Posts Tagged ‘Virginia’

What is the difference between a Felony and a Misdemeanor?

Friday, June 15th, 2018

Felony and misdemeanor crimes are distinguished under Virginia law by the maximum punishment you can receive.

Felonies are crimes punishable by death or imprisonment for more than 12 months. Sentences for Felonies are served in state correctional facilities (prison). Felonies are divided into six classes, with MAXIMUM punishments as follows:
Class 1 Felony: Death, if certain circumstances exist; or life imprisonment and/or $100,000 fine
Class 2 Felony: 20 years to life imprisonment and/or $100,000 fine
Class 3 Felony: 5-20 years imprisonment and/or $100,000 fine
Class 4 Felony: 2-10 years imprisonment and/or $100,000 fine
Class 5 Felony: 1-10 years imprisonment or 12 months in jail and/or $2,500 fine
Class 6 Felony: 1-5 years imprisonment or 12 months in jail and/or $2,500 fine

Misdemeanors are crimes punishable by no more than 12 months in jail. Jail sentences for misdemeanors are served at local facilities (county or regional jails). Misdemeanors are divided into four classes, with MAXIMUM punishments as follows:
Class 1 Misdemeanor: 12 months in jail; $2,500 fine
Class 2 Misdemeanor: 6 months in jail, $1,000 fine
Class 3 Misdemeanor: $500 fine
Class 4 Misdemeanor: $250 fine

As you can see, there is a big difference between a Misdemeanor and a Felony and there is also a big difference in the maximum sentence between different classes of crimes.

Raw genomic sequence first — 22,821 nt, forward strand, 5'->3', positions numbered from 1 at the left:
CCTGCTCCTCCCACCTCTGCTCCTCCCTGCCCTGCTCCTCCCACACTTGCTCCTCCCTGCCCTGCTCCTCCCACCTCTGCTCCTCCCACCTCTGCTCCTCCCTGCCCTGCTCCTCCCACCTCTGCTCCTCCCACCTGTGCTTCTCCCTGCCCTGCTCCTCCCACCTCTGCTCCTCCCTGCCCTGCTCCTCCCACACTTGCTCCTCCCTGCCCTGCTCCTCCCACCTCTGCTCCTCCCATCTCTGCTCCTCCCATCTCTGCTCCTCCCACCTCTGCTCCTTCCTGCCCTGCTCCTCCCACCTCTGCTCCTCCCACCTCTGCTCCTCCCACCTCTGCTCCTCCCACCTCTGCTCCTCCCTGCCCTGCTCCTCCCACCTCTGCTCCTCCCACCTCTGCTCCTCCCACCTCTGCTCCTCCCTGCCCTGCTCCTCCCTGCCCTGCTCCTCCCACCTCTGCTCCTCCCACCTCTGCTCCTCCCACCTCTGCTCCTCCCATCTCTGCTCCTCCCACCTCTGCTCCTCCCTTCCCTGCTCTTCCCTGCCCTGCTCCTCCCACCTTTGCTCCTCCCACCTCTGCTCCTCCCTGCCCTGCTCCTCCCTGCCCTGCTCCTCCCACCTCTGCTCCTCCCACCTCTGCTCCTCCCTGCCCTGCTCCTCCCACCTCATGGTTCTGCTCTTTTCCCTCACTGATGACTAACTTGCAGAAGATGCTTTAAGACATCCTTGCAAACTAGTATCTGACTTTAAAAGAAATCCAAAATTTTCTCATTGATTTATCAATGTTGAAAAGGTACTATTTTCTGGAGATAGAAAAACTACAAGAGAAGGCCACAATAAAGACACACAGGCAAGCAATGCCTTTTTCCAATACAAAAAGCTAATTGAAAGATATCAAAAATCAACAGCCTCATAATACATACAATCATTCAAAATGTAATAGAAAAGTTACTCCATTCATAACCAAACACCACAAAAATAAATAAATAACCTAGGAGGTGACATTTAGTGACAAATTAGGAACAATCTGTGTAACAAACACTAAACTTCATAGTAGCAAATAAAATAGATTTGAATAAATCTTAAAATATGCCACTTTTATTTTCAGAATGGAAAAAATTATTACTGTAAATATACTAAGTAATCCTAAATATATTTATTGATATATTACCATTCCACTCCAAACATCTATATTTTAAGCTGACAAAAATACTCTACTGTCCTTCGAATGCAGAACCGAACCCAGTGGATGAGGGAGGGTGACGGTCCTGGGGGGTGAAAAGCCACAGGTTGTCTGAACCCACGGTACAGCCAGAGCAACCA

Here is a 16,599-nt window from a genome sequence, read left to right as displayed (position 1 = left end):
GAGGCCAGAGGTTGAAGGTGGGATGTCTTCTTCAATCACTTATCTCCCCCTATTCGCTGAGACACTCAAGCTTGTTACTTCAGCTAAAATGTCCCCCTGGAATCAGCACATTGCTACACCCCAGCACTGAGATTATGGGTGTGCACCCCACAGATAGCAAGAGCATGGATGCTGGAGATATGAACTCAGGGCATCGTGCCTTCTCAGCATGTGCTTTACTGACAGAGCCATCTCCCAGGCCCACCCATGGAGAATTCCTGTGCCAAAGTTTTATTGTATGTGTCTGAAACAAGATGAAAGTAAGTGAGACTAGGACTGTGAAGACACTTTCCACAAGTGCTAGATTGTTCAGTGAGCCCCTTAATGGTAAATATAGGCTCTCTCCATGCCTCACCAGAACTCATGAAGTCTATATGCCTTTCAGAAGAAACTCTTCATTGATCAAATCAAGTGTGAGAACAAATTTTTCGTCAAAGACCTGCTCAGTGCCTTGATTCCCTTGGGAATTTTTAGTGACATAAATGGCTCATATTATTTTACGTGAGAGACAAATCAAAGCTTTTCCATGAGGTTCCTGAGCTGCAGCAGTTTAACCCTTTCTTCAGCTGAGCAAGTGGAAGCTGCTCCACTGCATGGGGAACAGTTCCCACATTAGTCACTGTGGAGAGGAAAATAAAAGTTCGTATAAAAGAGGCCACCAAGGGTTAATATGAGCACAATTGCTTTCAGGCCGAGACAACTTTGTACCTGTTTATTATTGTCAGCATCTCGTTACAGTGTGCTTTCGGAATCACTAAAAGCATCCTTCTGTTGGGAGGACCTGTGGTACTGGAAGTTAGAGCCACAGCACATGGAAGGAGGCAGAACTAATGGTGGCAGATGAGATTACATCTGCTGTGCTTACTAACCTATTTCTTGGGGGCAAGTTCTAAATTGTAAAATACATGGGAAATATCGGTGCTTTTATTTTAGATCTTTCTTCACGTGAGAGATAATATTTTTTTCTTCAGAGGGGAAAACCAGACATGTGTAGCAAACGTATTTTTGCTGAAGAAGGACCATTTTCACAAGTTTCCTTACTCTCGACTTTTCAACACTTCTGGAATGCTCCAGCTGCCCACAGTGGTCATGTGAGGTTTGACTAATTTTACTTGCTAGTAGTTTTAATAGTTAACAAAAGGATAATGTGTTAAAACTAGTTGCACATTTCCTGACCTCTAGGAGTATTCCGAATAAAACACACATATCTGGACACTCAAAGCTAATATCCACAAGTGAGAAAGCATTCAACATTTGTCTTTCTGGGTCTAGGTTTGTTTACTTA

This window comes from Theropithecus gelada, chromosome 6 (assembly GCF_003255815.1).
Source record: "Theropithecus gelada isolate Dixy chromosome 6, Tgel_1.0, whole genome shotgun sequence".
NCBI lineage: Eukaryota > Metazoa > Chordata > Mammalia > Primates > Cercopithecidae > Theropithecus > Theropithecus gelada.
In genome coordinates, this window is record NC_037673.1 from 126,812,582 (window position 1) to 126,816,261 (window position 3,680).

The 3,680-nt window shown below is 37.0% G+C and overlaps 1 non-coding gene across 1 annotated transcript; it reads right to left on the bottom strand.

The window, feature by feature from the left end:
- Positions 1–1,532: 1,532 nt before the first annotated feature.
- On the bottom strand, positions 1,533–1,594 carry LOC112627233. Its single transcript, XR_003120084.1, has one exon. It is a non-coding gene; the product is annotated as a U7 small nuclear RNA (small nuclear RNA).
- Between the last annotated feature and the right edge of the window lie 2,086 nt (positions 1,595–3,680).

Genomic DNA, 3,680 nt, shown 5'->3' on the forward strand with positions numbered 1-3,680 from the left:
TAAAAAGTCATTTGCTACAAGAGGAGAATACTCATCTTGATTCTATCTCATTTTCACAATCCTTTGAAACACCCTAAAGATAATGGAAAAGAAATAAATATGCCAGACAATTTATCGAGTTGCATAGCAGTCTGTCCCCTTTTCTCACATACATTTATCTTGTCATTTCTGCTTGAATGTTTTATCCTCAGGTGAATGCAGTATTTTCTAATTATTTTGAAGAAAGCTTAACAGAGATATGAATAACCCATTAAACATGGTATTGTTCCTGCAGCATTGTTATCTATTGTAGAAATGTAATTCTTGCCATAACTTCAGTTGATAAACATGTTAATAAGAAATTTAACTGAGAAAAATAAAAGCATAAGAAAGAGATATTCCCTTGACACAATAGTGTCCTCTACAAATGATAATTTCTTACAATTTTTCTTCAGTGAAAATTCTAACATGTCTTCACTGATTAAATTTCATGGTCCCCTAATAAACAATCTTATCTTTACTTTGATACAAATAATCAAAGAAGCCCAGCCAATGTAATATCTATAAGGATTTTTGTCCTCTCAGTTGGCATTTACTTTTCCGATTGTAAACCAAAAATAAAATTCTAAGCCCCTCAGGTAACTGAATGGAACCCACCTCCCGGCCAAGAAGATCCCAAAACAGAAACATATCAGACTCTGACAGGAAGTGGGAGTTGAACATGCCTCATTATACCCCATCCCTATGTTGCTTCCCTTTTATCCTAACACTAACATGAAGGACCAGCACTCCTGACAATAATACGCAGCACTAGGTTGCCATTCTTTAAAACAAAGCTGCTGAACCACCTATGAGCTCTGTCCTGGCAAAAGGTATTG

If you have been charged with a crime, you should consider getting legal assistance.

You can contact Beavers Law, P.C. by calling our office at 757-234-4650 or by visiting us on the web at www.BeaversLaw.com

Can my criminal record be expunged?

Sunday, May 13th, 2018

I’ve had a couple of phone calls in the past few weeks from people who want to have their records expunged.  Both of these were for petty larceny convictions which started as felony shoplifting.  The person took the advice of their friends and pled guilty, got a small fine, and thought they were off the hook.

Fast forward 8 or 10 years, and these same people now want to rent an apartment.  Surprise! The apartment manager did a criminal background check and found the petty larceny charge.

I had another call from someone who had a brush with the police over 40 years ago and it is now keeping him from getting a job.

Bad credit stays on your credit report for 7 years.  Even a financial judgment or bankruptcy falls off eventually.  In Virginia, criminal convictions stay on your record forever!

But what about an expungement?  An expungement is a civil process by which a record of criminal conviction is destroyed or sealed, generally after the expiration of time.  Each state has its own process and time frame.  In Virginia the time frame for sealing or destroying record of a criminal conviction is NEVER.  That’s right.  In Virginia, if you are found guilty of a crime, or if you plead guilty to a crime, that criminal record will remain forever and cannot be expunged.

Is there an expungement process in Virginia?  The answer to that is Yes.  But the only way a criminal record can be expunged in Virginia is if the criminal arrest was not finalized by a guilty verdict in any form.

So, if you were arrested but never tried; or if you were arrested and tried but found not guilty, then the expungement process might help you get that arrest off of your record.